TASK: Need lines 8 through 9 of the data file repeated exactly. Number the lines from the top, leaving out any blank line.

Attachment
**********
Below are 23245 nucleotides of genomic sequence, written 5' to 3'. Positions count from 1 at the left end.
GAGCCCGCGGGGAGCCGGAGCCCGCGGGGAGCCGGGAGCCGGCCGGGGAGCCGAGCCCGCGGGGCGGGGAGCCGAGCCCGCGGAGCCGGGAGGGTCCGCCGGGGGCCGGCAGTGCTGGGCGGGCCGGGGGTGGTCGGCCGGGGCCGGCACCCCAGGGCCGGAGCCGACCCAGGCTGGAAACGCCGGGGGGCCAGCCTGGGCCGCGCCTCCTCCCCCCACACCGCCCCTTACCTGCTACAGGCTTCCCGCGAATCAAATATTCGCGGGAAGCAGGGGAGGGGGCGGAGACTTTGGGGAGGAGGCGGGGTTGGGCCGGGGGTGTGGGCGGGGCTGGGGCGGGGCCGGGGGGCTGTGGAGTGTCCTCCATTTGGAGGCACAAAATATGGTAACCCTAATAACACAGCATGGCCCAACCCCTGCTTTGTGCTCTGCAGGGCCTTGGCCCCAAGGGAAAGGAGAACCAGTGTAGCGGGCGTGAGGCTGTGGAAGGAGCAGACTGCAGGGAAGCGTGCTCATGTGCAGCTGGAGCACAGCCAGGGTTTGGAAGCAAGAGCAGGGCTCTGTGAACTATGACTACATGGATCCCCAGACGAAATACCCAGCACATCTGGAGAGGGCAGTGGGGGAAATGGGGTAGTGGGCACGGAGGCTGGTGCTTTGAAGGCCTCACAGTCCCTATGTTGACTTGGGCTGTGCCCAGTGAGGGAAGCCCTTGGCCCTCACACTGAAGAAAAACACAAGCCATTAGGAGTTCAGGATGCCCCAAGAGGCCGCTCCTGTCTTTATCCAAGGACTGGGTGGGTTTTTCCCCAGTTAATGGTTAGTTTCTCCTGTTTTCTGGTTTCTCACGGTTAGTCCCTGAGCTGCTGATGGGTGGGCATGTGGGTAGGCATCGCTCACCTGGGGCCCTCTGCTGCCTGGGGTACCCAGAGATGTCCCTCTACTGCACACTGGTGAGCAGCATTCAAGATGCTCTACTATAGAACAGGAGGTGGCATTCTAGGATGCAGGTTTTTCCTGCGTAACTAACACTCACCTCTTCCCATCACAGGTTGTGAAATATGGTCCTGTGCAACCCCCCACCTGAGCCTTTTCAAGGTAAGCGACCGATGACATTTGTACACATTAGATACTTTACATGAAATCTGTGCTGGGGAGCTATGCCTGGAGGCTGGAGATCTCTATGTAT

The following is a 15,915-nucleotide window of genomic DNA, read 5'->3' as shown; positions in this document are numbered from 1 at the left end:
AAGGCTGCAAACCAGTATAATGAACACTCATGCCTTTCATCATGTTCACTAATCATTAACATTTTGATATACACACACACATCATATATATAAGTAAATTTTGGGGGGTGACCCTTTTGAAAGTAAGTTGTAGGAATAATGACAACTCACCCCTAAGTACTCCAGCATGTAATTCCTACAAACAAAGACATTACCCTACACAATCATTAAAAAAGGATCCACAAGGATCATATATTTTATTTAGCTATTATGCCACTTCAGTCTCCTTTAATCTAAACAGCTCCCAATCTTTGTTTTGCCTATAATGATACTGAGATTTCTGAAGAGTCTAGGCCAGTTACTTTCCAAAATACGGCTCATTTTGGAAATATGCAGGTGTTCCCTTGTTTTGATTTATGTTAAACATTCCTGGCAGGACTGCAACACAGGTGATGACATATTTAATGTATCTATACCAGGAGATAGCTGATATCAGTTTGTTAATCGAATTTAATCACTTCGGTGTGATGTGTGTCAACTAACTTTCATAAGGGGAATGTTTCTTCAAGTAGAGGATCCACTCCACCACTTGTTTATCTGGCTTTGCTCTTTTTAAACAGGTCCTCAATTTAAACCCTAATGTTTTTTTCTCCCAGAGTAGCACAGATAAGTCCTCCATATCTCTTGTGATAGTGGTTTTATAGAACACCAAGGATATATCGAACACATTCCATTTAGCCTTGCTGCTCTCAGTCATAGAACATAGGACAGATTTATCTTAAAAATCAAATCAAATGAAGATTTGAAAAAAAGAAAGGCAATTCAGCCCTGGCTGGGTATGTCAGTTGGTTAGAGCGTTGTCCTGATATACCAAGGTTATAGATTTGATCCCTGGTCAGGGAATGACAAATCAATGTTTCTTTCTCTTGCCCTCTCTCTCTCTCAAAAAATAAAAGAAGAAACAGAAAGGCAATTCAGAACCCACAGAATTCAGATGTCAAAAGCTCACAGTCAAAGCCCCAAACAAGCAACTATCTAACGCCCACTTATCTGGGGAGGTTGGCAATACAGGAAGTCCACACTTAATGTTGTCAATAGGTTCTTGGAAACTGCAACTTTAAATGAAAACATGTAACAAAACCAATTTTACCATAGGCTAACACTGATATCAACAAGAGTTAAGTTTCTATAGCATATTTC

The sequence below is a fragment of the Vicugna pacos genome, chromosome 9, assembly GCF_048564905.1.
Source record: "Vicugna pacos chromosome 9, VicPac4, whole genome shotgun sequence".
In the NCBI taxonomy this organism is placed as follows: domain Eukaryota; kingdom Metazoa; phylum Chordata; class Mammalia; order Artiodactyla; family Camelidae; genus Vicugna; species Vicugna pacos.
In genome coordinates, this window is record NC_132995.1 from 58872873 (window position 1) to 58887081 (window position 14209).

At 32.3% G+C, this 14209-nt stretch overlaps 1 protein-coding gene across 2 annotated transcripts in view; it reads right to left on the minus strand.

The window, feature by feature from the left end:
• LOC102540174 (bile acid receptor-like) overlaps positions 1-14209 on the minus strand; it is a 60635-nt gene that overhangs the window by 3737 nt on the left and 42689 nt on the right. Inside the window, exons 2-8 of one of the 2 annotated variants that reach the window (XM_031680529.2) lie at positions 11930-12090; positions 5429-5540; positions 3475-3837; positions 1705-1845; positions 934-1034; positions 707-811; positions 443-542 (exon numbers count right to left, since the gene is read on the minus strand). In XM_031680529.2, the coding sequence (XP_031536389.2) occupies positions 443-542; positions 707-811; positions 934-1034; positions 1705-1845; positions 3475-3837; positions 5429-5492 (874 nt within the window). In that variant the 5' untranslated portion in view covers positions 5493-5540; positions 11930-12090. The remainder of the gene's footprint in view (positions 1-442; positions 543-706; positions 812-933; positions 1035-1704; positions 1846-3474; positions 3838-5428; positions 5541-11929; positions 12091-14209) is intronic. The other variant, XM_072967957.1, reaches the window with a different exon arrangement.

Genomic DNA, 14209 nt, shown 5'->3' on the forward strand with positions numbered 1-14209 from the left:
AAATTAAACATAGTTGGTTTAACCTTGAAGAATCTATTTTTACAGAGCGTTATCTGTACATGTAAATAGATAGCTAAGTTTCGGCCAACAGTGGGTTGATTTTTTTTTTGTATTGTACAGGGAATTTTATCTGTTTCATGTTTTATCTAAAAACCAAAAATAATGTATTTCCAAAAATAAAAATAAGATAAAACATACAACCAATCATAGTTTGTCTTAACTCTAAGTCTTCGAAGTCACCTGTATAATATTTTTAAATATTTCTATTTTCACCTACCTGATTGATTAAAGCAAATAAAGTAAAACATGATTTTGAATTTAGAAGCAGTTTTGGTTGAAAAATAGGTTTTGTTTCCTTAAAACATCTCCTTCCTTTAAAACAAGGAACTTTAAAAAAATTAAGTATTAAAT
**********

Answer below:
In genome coordinates, this window is record NC_132995.1 from 58872873 (window position 1) to 58887081 (window position 14209).

At 32.3% G+C, this 14209-nt stretch overlaps 1 protein-coding gene across 2 annotated transcripts in view; it reads right to left on the minus strand.